Despite Alf’s natural business sense, no one in the group knew the first thing about drawing up contracts for venues, managing a budget, or even how to actually become a non-profit. For this, they turned to Ken Krueger, a publisher and bookseller in San Diego. Krueger loved comics just like the rest of them, though it wasn’t that profitable for him. In order to keep his business going, along with comics Krueger published and sold printed pornography. Even though he sold “roughly equal amounts” of both, it was the porn that helped him stay in business. Yes, the history of Comic-Con would have ended before it began if not for a man who loved both comics and skin magazines.

Still, despite his efforts, Krueger remained skeptical about the chances for success. He expected the three-day convention (after a one-day trial run earlier in the summer) to draw a few dozen people. So, both he and the rest of the group were astounded when more than 300 people turned out for the first event. Of course, today, hundreds of thousands of people show up for Comic-Con International, but at the time of its founding this was more than they hoped for. During that convention, Kreuger and the others realized that an entire sub-culture existed below the surface of pop culture at the time. They knew it would grow. They just never dreamed it would become as big as it did.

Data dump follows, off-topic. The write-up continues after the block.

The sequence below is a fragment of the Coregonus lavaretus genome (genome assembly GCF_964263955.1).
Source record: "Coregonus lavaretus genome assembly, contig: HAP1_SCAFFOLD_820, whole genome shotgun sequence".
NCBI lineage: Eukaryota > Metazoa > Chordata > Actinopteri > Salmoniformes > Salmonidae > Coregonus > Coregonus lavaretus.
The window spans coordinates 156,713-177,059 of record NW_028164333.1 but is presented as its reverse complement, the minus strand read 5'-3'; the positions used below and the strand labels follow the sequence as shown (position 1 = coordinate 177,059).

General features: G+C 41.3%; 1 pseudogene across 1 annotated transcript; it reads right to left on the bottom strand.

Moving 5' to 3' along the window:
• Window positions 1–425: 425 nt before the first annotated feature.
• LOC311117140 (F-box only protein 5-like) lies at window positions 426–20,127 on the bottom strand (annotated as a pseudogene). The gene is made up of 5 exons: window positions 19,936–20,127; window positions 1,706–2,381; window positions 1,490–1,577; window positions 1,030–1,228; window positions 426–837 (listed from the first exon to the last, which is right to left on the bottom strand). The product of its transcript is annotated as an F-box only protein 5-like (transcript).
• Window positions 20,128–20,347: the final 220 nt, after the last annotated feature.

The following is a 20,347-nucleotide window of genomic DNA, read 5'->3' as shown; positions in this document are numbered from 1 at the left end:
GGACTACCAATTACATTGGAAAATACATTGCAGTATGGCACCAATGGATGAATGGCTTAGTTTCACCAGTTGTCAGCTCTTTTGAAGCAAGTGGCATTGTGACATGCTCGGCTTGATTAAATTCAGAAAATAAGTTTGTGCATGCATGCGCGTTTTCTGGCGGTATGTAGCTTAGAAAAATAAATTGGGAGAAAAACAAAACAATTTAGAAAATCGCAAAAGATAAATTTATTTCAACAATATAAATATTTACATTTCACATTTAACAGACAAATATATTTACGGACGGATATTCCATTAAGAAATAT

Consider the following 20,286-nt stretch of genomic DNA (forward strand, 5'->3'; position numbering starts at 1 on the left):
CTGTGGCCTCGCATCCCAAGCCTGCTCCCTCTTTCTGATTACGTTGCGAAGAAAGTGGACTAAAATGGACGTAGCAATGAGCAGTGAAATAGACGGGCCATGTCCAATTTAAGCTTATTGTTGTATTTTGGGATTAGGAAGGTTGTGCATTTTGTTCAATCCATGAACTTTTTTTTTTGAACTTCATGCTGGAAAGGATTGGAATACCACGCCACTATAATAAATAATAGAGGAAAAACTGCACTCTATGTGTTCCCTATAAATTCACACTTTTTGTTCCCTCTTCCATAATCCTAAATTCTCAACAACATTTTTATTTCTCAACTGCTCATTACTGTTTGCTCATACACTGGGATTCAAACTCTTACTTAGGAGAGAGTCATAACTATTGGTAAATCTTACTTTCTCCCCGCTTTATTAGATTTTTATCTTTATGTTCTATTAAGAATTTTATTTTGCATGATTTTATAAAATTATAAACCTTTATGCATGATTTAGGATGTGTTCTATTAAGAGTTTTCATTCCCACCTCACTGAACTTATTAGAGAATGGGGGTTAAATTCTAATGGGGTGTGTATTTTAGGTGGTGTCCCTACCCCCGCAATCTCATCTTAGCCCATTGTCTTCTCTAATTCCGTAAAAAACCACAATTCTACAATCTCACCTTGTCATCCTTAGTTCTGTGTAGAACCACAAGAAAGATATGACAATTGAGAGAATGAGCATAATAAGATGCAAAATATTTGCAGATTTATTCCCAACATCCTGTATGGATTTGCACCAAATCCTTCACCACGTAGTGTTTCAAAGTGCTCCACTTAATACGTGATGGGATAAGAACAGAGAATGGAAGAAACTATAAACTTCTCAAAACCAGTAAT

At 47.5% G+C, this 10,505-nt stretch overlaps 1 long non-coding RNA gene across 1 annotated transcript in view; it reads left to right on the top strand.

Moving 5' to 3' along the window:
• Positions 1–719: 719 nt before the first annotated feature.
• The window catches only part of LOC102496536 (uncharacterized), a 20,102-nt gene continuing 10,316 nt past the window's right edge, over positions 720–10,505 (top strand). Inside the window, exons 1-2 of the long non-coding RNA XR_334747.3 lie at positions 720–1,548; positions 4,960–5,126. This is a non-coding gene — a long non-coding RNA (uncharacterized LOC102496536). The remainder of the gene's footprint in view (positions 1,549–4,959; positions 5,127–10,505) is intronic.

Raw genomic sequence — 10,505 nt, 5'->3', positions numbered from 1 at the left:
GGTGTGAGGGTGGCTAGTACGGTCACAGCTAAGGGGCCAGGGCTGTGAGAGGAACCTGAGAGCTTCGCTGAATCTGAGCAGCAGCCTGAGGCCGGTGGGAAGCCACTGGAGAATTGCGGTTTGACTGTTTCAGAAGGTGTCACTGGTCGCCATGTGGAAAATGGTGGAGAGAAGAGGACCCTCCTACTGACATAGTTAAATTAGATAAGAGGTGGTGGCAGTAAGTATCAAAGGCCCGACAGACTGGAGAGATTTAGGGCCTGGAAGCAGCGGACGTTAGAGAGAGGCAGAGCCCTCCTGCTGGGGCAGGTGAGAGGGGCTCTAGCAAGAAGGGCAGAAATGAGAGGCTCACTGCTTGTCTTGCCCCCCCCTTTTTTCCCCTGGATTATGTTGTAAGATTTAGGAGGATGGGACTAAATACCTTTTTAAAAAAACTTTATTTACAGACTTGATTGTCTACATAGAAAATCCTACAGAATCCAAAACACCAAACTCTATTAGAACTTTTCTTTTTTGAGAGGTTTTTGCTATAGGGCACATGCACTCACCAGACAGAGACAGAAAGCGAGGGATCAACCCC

The Modern History of Comic-Con Begins as Hollywood Takes Notice

History of Comic-Con
Image via Twitter

Despite the big business comic books did in the 1970s and 1980s, the history of Comic-Con is also the history of geek cinema. When George Lucas risked it all to make the first Star Wars, no one believed it would be anything but a farce. The studio tapped Marvel Comics to work up a comic book series around the film as a way of bolstering the box office and hyping kids up for the film. So, the artists who worked on that book presented a panel at the 1976 Comic-Con to generate hype. Showing only stills from the film, a small crowd listened and grew intrigued. Still, the director nor the stars of the film didn’t show up to the panel but were there to sign autographs. In fact, even when the movies were based on existing comics, they barely showed up at all.